Fuller’s subject matter has always been somewhat controversial; and so much so for White Dog, which came out in 1982, that the NAACP at the time thought this film incited racism, which is exactly the opposite of what Fuller was aiming for. According to wikipedia, “Fuller was a staunch integrationist for his hiring of black actors for non-stereotypical roles.” After a limited release the film was shelved by Paramount until 2008 when the Criterion Collection released it on DVD. While somewhat dated in its look, the script by Fuller and Curtis Hanson (LA Confidential), raises legitimate questions on the subject of racism in our county. There is no doubt that race relations have come a long way but have the seeds of racial equality been planted deep enough to grow through a foundation of renewed hate of people of color in our society today? In light of the recent and unprecedented amount of white police officers shooting black people I would say not. And for these police officers, like the dog in the film, the question remains, is racism a curable learned behavior or mental illness that is treatable, or are we hardwired to be racist and maybe there is no cure?
2 internautes sur 2 ont trouvé ce commentaire utile 
HASH(0x984b5ce4) étoiles sur 5 No Matter The Color, Do Not Watch This Movie If Your Skin Is Too Thin. 26 septembre 2015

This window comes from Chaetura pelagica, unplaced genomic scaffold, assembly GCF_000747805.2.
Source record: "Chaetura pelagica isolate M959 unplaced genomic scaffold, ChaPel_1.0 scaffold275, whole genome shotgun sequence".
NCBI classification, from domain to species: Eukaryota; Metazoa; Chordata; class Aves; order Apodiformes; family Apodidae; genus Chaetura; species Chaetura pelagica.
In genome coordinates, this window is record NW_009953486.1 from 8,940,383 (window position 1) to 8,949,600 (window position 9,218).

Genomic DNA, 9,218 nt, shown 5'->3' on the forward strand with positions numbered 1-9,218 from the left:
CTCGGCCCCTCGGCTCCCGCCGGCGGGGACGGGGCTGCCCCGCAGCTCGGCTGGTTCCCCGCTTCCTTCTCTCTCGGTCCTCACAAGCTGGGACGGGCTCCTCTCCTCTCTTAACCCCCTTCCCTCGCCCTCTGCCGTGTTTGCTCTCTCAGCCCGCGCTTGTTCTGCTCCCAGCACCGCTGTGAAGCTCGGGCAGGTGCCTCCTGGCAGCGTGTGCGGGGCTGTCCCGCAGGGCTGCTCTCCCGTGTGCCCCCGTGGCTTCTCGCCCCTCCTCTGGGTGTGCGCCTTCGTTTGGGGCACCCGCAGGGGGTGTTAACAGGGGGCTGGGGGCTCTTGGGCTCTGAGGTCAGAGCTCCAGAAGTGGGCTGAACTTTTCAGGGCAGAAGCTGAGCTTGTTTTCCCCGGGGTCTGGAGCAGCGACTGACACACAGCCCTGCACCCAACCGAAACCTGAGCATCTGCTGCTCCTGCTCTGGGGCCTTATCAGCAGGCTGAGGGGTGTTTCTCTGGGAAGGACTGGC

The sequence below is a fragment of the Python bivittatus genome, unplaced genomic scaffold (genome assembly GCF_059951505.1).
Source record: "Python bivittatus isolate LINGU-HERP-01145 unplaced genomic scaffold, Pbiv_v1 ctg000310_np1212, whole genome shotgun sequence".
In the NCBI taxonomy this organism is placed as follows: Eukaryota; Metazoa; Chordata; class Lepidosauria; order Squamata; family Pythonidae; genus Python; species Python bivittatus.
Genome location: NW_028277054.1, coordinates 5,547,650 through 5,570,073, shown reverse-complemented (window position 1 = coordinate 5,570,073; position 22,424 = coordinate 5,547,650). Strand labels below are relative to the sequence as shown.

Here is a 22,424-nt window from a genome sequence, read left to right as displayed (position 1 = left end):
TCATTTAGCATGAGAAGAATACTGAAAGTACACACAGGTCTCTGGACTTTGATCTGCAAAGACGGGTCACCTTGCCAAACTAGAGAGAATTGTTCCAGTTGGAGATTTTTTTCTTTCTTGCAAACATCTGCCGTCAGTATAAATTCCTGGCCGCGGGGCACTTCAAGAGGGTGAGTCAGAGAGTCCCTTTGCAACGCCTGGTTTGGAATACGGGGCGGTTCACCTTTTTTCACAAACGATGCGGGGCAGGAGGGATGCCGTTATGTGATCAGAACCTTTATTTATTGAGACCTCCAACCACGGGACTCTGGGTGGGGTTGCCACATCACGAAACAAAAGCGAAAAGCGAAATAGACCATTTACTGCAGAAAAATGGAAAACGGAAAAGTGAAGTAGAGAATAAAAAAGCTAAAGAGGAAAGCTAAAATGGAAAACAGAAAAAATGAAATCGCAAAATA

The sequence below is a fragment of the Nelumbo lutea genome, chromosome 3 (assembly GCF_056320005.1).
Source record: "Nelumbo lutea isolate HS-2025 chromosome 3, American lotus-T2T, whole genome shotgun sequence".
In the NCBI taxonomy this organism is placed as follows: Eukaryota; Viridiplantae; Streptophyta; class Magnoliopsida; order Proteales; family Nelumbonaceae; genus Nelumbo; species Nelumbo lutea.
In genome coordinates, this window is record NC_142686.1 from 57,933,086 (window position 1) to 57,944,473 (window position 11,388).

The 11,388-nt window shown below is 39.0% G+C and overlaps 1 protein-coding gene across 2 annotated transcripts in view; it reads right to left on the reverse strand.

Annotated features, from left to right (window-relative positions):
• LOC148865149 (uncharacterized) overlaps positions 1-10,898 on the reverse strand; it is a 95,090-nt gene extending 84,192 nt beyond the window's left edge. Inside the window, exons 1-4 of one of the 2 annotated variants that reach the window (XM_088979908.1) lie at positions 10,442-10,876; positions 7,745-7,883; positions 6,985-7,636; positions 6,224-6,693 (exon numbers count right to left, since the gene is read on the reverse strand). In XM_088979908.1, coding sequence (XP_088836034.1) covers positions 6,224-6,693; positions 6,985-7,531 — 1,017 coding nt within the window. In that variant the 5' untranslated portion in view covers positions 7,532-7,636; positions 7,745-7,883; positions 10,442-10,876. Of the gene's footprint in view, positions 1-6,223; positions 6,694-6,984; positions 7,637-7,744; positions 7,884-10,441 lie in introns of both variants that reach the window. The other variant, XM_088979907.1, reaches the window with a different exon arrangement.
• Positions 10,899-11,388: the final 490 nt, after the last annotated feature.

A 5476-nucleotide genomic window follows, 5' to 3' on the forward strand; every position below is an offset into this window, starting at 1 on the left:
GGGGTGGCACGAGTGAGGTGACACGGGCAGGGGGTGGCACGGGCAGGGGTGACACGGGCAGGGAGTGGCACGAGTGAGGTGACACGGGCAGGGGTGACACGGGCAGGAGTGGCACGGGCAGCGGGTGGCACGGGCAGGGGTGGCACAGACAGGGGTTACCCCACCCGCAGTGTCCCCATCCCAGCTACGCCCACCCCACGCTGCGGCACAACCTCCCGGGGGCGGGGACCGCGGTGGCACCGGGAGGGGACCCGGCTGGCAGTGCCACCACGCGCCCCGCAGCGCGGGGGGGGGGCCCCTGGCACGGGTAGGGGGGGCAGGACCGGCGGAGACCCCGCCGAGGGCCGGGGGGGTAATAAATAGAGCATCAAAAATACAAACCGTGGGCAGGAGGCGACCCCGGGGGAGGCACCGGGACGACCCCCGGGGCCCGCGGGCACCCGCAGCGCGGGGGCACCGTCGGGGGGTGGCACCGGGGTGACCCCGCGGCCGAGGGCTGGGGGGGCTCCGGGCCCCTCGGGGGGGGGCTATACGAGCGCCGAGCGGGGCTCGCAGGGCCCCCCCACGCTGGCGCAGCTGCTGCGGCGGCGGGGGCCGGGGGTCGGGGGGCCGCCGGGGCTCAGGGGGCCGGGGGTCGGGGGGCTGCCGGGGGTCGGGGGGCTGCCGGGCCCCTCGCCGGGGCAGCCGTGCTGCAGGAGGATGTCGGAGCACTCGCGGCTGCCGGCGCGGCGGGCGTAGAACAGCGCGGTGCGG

Par Mark Johnson - Publié sur Amazon.com
Achat vérifié
I watch this movie because someone back in the 1980's did not believe an American like myself could grasp the subject matter, be objective and continue to buy movie tickets. While I soaked in 1982 view of racist white dog from my 2015 perspective, I must say I really enjoyed the performance from each of the individual actors. Sam Fuller, as a director of talented animals and actors --You Rule!

Now, Sam, am I being sold on the idea that the only cure for racist white dogs is a bullet? My grandfather was an admitted racist. I was fortunate to be raised by a Mom and a Dad who did not see a color bar. Your movie has made me think about all of these variables from my own childhood --and I am still decompressing. This is the element makes White Dog such a great movie.

I have read a lot about this movie. Heard it was even based on a true story. The truth is, you will be watching a fictionalized account by the writer (Roman Gary) and his own wife's experience with a stray Alabama police dog trained to attack black people on site. Welcome to the 1960's.

My God.

Having seen this for myself, I now believe the opinions came from people that have never actually enjoyed the whole movie from their own comfortable perspective.

I Loved it. Please, Don't Shoot Me!